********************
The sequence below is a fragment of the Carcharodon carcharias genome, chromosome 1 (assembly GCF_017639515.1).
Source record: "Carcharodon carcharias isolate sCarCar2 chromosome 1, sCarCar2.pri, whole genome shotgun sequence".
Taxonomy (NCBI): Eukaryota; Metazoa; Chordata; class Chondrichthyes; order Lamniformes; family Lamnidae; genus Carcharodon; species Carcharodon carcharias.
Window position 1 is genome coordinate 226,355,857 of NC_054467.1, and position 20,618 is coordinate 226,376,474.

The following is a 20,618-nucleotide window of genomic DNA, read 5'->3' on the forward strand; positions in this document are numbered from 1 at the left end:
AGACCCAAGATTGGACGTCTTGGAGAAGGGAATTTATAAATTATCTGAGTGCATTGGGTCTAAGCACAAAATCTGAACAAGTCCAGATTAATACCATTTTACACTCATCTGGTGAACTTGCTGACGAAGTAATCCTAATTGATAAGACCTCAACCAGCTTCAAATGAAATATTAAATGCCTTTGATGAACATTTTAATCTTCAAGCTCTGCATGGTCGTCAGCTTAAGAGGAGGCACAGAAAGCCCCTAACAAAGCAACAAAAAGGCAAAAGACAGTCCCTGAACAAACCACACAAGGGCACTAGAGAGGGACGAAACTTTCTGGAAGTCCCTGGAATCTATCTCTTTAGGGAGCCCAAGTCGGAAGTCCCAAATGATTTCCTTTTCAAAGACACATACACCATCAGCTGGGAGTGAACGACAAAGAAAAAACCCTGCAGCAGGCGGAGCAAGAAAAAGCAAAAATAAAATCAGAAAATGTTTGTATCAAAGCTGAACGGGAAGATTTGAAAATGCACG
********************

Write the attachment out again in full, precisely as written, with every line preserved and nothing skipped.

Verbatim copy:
The sequence below is a fragment of the Carcharodon carcharias genome, chromosome 1 (assembly GCF_017639515.1).
Source record: "Carcharodon carcharias isolate sCarCar2 chromosome 1, sCarCar2.pri, whole genome shotgun sequence".
Taxonomy (NCBI): Eukaryota; Metazoa; Chordata; class Chondrichthyes; order Lamniformes; family Lamnidae; genus Carcharodon; species Carcharodon carcharias.
Window position 1 is genome coordinate 226,355,857 of NC_054467.1, and position 20,618 is coordinate 226,376,474.

The following is a 20,618-nucleotide window of genomic DNA, read 5'->3' on the forward strand; positions in this document are numbered from 1 at the left end:
AGACCCAAGATTGGACGTCTTGGAGAAGGGAATTTATAAATTATCTGAGTGCATTGGGTCTAAGCACAAAATCTGAACAAGTCCAGATTAATACCATTTTACACTCATCTGGTGAACTTGCTGACGAAGTAATCCTAATTGATAAGACCTCAACCAGCTTCAAATGAAATATTAAATGCCTTTGATGAACATTTTAATCTTCAAGCTCTGCATGGTCGTCAGCTTAAGAGGAGGCACAGAAAGCCCCTAACAAAGCAACAAAAAGGCAAAAGACAGTCCCTGAACAAACCACACAAGGGCACTAGAGAGGGACGAAACTTTCTGGAAGTCCCTGGAATCTATCTCTTTAGGGAGCCCAAGTCGGAAGTCCCAAATGATTTCCTTTTCAAAGACACATACACCATCAGCTGGGAGTGAACGACAAAGAAAAAACCCTGCAGCAGGCGGAGCAAGAAAAAGCAAAAATAAAATCAGAAAATGTTTGTATCAAAGCTGAACGGGAAGATTTGAAAATGCACG